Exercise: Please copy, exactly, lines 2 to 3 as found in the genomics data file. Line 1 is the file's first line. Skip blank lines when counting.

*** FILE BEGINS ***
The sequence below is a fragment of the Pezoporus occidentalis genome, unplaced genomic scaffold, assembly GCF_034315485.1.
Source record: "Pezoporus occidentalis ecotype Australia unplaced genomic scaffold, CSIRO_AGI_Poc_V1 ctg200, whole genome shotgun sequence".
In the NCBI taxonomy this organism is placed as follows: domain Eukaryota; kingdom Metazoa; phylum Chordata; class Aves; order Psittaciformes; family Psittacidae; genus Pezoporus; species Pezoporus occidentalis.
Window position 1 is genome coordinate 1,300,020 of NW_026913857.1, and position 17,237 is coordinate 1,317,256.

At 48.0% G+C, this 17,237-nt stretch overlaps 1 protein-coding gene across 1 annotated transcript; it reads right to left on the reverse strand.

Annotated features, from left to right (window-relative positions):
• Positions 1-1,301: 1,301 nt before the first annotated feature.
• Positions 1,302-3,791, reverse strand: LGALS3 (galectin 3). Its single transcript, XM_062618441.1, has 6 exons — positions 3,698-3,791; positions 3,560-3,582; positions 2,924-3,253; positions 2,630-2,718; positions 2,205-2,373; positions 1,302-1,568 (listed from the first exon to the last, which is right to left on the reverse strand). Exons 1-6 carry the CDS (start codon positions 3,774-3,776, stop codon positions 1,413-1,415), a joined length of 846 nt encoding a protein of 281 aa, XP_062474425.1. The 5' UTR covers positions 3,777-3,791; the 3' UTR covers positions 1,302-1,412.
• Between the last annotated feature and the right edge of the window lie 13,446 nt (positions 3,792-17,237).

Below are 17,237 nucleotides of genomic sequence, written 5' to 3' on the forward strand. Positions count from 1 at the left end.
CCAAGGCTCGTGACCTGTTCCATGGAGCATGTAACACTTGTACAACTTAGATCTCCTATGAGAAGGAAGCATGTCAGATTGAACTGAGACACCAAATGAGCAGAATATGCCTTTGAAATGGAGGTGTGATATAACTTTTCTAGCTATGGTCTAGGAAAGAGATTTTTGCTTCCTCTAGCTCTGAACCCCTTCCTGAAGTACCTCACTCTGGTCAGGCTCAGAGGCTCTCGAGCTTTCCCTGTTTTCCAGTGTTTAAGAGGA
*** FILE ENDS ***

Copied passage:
Source record: "Pezoporus occidentalis ecotype Australia unplaced genomic scaffold, CSIRO_AGI_Poc_V1 ctg200, whole genome shotgun sequence".
In the NCBI taxonomy this organism is placed as follows: domain Eukaryota; kingdom Metazoa; phylum Chordata; class Aves; order Psittaciformes; family Psittacidae; genus Pezoporus; species Pezoporus occidentalis.